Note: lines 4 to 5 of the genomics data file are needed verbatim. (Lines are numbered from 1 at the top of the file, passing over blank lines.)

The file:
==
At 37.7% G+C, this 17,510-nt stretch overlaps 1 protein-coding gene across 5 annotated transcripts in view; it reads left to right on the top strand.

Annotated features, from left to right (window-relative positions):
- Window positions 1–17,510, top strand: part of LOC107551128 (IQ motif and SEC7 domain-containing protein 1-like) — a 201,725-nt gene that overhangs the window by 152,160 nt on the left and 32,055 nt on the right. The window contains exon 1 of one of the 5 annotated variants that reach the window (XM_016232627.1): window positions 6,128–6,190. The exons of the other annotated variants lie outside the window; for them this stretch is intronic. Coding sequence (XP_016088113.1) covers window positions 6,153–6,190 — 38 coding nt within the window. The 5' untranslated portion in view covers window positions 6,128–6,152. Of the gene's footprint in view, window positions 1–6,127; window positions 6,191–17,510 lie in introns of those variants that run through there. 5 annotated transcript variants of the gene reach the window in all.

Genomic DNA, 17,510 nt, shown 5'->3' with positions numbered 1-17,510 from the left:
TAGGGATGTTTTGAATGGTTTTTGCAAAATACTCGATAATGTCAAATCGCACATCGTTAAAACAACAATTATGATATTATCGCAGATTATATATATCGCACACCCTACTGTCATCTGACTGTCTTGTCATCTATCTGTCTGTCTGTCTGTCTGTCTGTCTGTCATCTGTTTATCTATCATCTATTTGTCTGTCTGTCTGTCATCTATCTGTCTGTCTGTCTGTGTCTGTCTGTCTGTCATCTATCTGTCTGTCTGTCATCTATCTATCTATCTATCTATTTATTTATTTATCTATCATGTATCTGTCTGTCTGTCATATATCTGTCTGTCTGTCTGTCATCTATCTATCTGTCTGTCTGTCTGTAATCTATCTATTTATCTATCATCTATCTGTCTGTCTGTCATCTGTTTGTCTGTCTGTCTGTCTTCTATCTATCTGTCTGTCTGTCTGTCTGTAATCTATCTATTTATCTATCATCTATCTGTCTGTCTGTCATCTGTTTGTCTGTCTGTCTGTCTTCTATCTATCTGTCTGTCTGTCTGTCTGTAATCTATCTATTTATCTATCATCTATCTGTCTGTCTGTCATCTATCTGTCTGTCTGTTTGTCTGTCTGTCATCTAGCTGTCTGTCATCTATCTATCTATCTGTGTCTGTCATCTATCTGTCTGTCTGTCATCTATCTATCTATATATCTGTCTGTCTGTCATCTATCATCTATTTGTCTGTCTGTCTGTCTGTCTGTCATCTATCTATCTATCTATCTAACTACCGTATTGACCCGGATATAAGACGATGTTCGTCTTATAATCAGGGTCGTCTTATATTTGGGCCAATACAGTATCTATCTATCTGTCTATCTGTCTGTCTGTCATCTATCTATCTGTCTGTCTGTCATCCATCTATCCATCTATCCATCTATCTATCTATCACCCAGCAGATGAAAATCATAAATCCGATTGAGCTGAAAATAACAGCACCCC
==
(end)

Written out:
Genomic DNA, 17,510 nt, shown 5'->3' with positions numbered 1-17,510 from the left:
TAGGGATGTTTTGAATGGTTTTTGCAAAATACTCGATAATGTCAAATCGCACATCGTTAAAACAACAATTATGATATTATCGCAGATTATATATATCGCACACCCTACTGTCATCTGACTGTCTTGTCATCTATCTGTCTGTCTGTCTGTCTGTCTGTCTGTCATCTGTTTATCTATCATCTATTTGTCTGTCTGTCTGTCATCTATCTGTCTGTCTGTCTGTGTCTGTCTGTCTGTCATCTATCTGTCTGTCTGTCATCTATCTATCTATCTATCTATTTATTTATTTATCTATCATGTATCTGTCTGTCTGTCATATATCTGTCTGTCTGTCTGTCATCTATCTATCTGTCTGTCTGTCTGTAATCTATCTATTTATCTATCATCTATCTGTCTGTCTGTCATCTGTTTGTCTGTCTGTCTGTCTTCTATCTATCTGTCTGTCTGTCTGTCTGTAATCTATCTATTTATCTATCATCTATCTGTCTGTCTGTCATCTGTTTGTCTGTCTGTCTGTCTTCTATCTATCTGTCTGTCTGTCTGTCTGTAATCTATCTATTTATCTATCATCTATCTGTCTGTCTGTCATCTATCTGTCTGTCTGTTTGTCTGTCTGTCATCTAGCTGTCTGTCATCTATCTATCTATCTGTGTCTGTCATCTATCTGTCTGTCTGTCATCTATCTATCTATATATCTGTCTGTCTGTCATCTATCATCTATTTGTCTGTCTGTCTGTCTGTCTGTCATCTATCTATCTATCTATCTAACTACCGTATTGACCCGGATATAAGACGATGTTCGTCTTATAATCAGGGTCGTCTTATATTTGGGCCAATACAGTATCTATCTATCTGTCTATCTGTCTGTCTGTCATCTATCTATCTGTCTGTCTGTCATCCATCTATCCATCTATCCATCTATCTATCTATCACCCAGCAGATGAAAATCATAAATCCGATTGAGCTGAAAATAACAGCACCCC